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Root length, mass, and number of root tips all increased significantly in crops grown with biochar, which could have a significant impact on carbon-capturing forestry operations. The microbial content in the soil was also significantly increased through the use of biochar.
Research done at the Ithaka Institute in Nepal showed that biochar enriched with cow urine mixed with compost resulted in an average of 123% higher crop yield compared to organic farming practices done with compost enriched with cow urine. , and a 100% higher crop yield compared to the use of nitrogen-potassium-phosphorus fertilizer.
Carbon capture on weekends
The scalability, ease of use, and remarkable reduction in emissions from fertilizer production puts biochar at a watershed moment. While governments regularly pledge to give scientists billions to develop new ways to prevent climate change, biochar only requires an extra step during bi-weekly gardening chores.
“It’s unique because you put the biochar in an oxygen-free zone, and we get a very stable form so it can stay in the ground for hundreds or even thousands of years,” Gustafsson says. “We have more cities in Sweden following the Stockholm Biochar project model and more on the way, but we are trying to get more industries interested in using and producing biochar.”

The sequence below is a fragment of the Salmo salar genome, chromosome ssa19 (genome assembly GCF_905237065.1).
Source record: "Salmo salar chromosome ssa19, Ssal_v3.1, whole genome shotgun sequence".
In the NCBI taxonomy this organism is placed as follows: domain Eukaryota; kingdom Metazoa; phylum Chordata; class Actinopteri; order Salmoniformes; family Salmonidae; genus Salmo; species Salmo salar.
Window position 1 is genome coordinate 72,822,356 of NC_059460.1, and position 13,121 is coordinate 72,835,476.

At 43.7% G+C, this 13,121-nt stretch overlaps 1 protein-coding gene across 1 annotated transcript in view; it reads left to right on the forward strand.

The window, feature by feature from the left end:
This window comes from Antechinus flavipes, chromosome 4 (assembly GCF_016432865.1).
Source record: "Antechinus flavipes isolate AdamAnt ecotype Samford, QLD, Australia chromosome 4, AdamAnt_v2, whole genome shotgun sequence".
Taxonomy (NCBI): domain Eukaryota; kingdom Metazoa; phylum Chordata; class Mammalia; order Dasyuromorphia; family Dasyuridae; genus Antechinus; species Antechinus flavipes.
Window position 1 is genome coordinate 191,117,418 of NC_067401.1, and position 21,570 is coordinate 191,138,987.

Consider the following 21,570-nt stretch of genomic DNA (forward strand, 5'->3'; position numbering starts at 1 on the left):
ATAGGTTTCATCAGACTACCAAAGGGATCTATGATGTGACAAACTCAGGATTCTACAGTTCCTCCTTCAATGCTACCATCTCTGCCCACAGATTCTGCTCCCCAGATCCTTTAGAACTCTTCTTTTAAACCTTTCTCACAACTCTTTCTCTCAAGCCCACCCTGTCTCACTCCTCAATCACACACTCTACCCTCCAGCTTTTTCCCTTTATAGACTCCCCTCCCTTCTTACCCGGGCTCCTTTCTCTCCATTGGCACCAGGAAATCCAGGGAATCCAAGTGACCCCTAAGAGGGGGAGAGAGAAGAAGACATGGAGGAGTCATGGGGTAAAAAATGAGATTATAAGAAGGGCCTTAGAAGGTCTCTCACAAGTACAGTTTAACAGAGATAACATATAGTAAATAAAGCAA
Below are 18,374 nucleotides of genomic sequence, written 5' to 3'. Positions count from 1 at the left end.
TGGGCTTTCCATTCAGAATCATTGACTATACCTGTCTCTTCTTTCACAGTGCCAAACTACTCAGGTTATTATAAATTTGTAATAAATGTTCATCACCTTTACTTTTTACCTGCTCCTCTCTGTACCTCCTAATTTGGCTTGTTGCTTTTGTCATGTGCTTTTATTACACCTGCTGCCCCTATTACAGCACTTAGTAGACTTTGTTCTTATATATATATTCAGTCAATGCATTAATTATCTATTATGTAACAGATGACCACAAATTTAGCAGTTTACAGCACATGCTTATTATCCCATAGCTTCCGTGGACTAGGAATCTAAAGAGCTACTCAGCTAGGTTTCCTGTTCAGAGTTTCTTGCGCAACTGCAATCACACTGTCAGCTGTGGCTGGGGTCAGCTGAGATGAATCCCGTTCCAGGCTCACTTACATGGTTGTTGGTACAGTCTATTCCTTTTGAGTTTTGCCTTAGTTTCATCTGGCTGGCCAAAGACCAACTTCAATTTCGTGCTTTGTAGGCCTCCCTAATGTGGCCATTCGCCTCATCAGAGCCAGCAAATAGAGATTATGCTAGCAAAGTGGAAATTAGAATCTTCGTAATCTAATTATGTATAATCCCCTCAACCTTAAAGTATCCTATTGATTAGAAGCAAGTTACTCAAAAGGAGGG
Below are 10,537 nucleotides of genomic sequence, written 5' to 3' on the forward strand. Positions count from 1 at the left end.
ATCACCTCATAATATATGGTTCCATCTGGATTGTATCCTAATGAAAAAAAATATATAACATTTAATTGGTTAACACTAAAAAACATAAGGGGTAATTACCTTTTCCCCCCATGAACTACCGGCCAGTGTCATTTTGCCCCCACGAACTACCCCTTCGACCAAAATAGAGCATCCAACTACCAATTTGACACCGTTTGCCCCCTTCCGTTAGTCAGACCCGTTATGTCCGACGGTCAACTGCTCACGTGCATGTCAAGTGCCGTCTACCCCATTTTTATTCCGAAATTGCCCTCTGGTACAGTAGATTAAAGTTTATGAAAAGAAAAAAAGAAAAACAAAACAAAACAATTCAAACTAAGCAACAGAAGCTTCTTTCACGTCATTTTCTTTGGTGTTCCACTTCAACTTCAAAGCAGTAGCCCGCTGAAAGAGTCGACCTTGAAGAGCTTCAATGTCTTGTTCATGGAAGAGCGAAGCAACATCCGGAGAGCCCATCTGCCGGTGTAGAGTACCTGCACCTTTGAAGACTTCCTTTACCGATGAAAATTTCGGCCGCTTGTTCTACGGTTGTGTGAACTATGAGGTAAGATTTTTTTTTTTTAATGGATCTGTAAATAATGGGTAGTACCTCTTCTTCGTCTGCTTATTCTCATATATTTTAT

In 2019, according to Bloomberg Philanthropies, Minneapolis was “blown away” by the simplicity of the biochar solution and has since brought trucks to town from a Missouri biochar plant.
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“It was a lot simpler than I imagined,” said Robin Hutcheson, Minneapolis public works director at the time. “I think I had imagined biochar as something chemical, complicated, difficult to produce and difficult to use. What I learned was that it is actually simple to produce and can be used in a variety of contexts.
Minneapolis is looking at all kinds of ways to use biochar. They gave it to local Native American tribal governments to boost agriculture, which it did, up to 30%. They considered including it in road reconstruction projects to boost rainwater harvesting, another sponge-like benefit of biochar. They want to open their own biochar plant, after being impressed with how Stockholm has turned heat from the production process into energy for the city’s power grid.
Today, one of the most important steps is about to be completed: the transition from a government program to a commercial industry. Currently, in Sweden, one can simply walk into a garden store and buy biochar. More importantly in the age of e-commerce, various sellers on Amazon in a number of countries will ship biochar directly to you, and although the price is high for a soil amendment, the amount needed for seeding is quite weak.
“I think it’s a very important point for cities to reach the public as well,” adds Gustafsson. “Thank you for bringing your sticks and branches to our biochar machine, please put the biochar in your garden.”
Gustafsson thinks there will be a day when, like a weekend shredder rental, people can rent a mobile biochar plant for late-season hedge trimming.
“We came up with the idea of a little biochar-making machine that people can rent out, so definitely one thing that could be possible, someone just has to economize around that.”